07:43 SS: Yeah sure over the years we’ve had the opportunity to ride for children or young adults that are about to be granted a wish. So that we could really feel a connection of the money that we raised was actually helping them achieve their goal of getting a wish granted. But the event also has a lot of volunteers who were Wish Kids that have survived. Which is so exciting to see them come back and are so grateful for everybody that does what they do to help raise money to grant wishes. And some of these folks are young adults in their 20s but some of them are even older than that that had wishes granted 20 years ago. So, very cool to see that.

 

08:28 LJJ: When you are focusing on your work, do you just step back sometimes because Scott, we’ve talked to you before, and we’ve learned about your history with Consumers and you’ve been here for years. And now that I have the great pleasure of really watching how we are good servants of the monies that we donate to the community through our Consumers’ funds and all of the partnerships that we do. Do you think to yourself, my goodness, when we first started, would we be able to give as much as we do? It’s really jaw-dropping because it’s not just about as you said, money, it’s about time and the relationships that build because of that.

 

09:20 SS: Yeah, we’re a bigger organization, we have more people, they’re passionate about a lot of things. My life has changed. I have three children in my life now. I think I look at life differently now that I have three children versus when I didn’t. So I tend to, when I volunteer time or try to raise money, for me personally it tends to be around kids. So I’m just so very thankful that I have three healthy children, and that that’s not the case for so many people that have struggled with maybe even trying to have children, but if you do have a child and then something traumatic happens with a disease or an accident, boy you just can’t take life for granted. So I’m very proud to be able to help raise money for a lot of organizations that involve kids.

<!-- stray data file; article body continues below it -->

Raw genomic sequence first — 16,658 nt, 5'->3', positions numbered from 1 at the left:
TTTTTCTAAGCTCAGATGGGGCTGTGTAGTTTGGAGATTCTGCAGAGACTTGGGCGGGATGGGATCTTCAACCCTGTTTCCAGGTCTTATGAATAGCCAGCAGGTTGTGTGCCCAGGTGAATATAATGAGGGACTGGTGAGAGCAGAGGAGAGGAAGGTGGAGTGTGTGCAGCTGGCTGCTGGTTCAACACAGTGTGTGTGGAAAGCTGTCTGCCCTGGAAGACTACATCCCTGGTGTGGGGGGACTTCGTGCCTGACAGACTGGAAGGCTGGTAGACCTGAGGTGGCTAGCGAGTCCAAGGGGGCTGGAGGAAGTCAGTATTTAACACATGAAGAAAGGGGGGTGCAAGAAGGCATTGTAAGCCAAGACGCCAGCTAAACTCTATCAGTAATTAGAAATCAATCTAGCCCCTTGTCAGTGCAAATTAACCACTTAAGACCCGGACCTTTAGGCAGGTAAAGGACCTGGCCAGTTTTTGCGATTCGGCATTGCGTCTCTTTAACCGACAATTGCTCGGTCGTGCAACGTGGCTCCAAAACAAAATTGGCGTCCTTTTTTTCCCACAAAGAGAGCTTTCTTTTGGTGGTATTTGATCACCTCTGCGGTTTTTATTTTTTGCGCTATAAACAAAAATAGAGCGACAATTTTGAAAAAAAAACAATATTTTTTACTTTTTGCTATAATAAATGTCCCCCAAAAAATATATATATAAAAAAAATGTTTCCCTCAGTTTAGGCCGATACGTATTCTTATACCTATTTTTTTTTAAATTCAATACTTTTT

10:10 LJJ: I want to question you on training a little bit. Now, I know that there are years that you might not do the 300 miles.

 

10:18 SS: Right.

 

10:19 LJJ: But seriously, how do you train for 300 miles if you’re not a regular cyclist? It’s hard to wrap your arms around.

 

10:28 SS: Well, it’s a lot. I’m not a runner. But I think for those people that are, and there are a lot more runners probably out there that can understand this. So you can get training plans to run a marathon or a half marathon, and you really have to come up with a training plan or find somebody to can help hold you accountable. So that’s the first thing I did is I got an accountability buddy, and it happened to be an individual, Scott Dobson, that works for us. And we held each other accountable to ride a lot of miles in those early days back in 2010.

 

11:01 LJJ: So when you started and you talk about safety, and the safety of bikers when you started, was it surprising to you how automobile drivers react to bicyclists on the road? Did you think, “Oh I just understand this.” Or was it really…